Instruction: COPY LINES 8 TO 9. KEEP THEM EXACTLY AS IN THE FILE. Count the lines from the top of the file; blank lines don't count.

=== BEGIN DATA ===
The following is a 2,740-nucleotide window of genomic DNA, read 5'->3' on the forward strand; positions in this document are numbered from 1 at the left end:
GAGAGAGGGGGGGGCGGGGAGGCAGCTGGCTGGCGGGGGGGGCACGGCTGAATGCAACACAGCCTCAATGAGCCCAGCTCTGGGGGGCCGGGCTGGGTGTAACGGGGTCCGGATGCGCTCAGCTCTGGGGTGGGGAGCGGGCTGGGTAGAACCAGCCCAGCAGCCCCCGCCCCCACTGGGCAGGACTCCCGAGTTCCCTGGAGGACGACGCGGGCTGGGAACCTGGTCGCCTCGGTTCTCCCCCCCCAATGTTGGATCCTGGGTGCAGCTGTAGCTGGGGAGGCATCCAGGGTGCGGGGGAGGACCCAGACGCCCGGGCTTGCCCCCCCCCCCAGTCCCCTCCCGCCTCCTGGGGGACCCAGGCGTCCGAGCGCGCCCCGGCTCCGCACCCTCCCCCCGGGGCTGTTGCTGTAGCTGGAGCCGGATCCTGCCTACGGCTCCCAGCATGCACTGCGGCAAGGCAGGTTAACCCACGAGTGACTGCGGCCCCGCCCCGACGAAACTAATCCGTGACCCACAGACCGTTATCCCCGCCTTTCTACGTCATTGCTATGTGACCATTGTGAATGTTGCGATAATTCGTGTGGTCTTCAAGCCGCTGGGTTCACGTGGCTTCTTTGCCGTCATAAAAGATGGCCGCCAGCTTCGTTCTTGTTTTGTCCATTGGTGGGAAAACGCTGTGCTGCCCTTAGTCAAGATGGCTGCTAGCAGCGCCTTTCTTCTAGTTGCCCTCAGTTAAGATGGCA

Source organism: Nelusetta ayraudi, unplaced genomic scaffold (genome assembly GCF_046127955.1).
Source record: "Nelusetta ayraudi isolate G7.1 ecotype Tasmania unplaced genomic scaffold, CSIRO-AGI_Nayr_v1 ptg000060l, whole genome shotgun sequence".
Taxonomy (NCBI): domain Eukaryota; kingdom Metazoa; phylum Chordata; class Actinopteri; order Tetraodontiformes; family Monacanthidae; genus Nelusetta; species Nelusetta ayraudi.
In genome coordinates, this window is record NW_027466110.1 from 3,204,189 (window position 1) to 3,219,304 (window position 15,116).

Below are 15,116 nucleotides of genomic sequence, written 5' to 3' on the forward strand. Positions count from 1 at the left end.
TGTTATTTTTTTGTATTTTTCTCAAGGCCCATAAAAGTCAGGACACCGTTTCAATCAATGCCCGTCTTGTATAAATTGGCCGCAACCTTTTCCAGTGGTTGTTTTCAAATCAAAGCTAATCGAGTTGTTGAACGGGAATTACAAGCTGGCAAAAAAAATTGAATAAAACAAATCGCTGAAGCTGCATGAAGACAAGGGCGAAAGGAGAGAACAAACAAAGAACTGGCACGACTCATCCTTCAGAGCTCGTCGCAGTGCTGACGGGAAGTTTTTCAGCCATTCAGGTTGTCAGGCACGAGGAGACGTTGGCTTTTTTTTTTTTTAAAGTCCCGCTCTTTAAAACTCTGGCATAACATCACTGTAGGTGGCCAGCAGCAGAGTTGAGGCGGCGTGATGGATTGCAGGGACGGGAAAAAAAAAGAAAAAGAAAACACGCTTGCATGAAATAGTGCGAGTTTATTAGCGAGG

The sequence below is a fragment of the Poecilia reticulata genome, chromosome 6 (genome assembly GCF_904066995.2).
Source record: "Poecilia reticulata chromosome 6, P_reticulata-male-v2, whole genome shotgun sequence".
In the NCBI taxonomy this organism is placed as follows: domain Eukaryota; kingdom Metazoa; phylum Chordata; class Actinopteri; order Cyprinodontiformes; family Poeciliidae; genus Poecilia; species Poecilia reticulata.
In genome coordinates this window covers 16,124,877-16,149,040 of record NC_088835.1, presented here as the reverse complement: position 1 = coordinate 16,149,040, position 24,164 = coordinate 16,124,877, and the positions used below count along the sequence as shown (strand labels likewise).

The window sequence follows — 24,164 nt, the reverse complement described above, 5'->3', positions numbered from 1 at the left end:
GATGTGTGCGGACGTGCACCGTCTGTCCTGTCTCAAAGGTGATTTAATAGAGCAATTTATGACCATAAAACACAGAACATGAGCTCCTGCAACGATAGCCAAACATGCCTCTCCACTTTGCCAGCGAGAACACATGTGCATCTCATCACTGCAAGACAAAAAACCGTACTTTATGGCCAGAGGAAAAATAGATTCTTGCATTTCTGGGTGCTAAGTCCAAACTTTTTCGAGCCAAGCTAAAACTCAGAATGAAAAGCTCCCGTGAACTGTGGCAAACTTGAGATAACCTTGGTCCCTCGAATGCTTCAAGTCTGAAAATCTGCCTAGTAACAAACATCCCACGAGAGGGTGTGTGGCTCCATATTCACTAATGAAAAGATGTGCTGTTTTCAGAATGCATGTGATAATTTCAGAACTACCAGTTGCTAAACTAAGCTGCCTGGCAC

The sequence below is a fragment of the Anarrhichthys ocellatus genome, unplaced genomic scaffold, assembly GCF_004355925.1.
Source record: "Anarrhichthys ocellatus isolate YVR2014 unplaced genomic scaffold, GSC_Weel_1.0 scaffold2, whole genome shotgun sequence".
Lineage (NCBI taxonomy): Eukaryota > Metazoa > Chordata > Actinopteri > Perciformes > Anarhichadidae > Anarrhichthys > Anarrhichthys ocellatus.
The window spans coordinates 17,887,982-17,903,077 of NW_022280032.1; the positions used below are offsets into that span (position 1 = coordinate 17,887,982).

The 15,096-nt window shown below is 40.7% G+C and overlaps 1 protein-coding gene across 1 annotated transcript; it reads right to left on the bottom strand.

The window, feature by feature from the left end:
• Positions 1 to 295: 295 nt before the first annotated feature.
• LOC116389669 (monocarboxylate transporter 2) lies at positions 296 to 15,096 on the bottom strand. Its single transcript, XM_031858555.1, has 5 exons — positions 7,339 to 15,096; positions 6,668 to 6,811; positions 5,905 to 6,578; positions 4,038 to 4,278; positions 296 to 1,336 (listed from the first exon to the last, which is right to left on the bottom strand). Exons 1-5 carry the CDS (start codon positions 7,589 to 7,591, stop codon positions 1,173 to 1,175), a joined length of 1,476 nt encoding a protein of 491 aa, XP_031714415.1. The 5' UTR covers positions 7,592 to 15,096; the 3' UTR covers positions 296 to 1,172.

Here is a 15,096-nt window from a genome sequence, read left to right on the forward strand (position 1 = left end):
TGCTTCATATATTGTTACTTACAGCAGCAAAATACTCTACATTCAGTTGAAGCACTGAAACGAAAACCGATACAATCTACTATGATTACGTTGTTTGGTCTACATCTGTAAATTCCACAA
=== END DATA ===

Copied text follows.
TGTTATTTTTTTGTATTTTTCTCAAGGCCCATAAAAGTCAGGACACCGTTTCAATCAATGCCCGTCTTGTATAAATTGGCCGCAACCTTTTCCAGTGGTTGTTTTCAAATCAAAGCTAATCGAGTTGTTGAACGGGAATTACAAGCTGGCAAAAAAAATTGAATAAAACAAATCGCTGAAGCTGCATGAAGACAAGGGCGAAAGGAGAGAACAAACAAAGAACTGGCACGACTCATCCTTCAGAGCTCGTCGCAGTGCTGACGGGAAGTTTTTCAGCCATTCAGGTTGTCAGGCACGAGGAGACGTTGGCTTTTTTTTTTTTTAAAGTCCCGCTCTTTAAAACTCTGGCATAACATCACTGTAGGTGGCCAGCAGCAGAGTTGAGGCGGCGTGATGGATTGCAGGGACGGGAAAAAAAAAGAAAAAGAAAACACGCTTGCATGAAATAGTGCGAGTTTATTAGCGAGG

The sequence below is a fragment of the Poecilia reticulata genome, chromosome 6 (genome assembly GCF_904066995.2).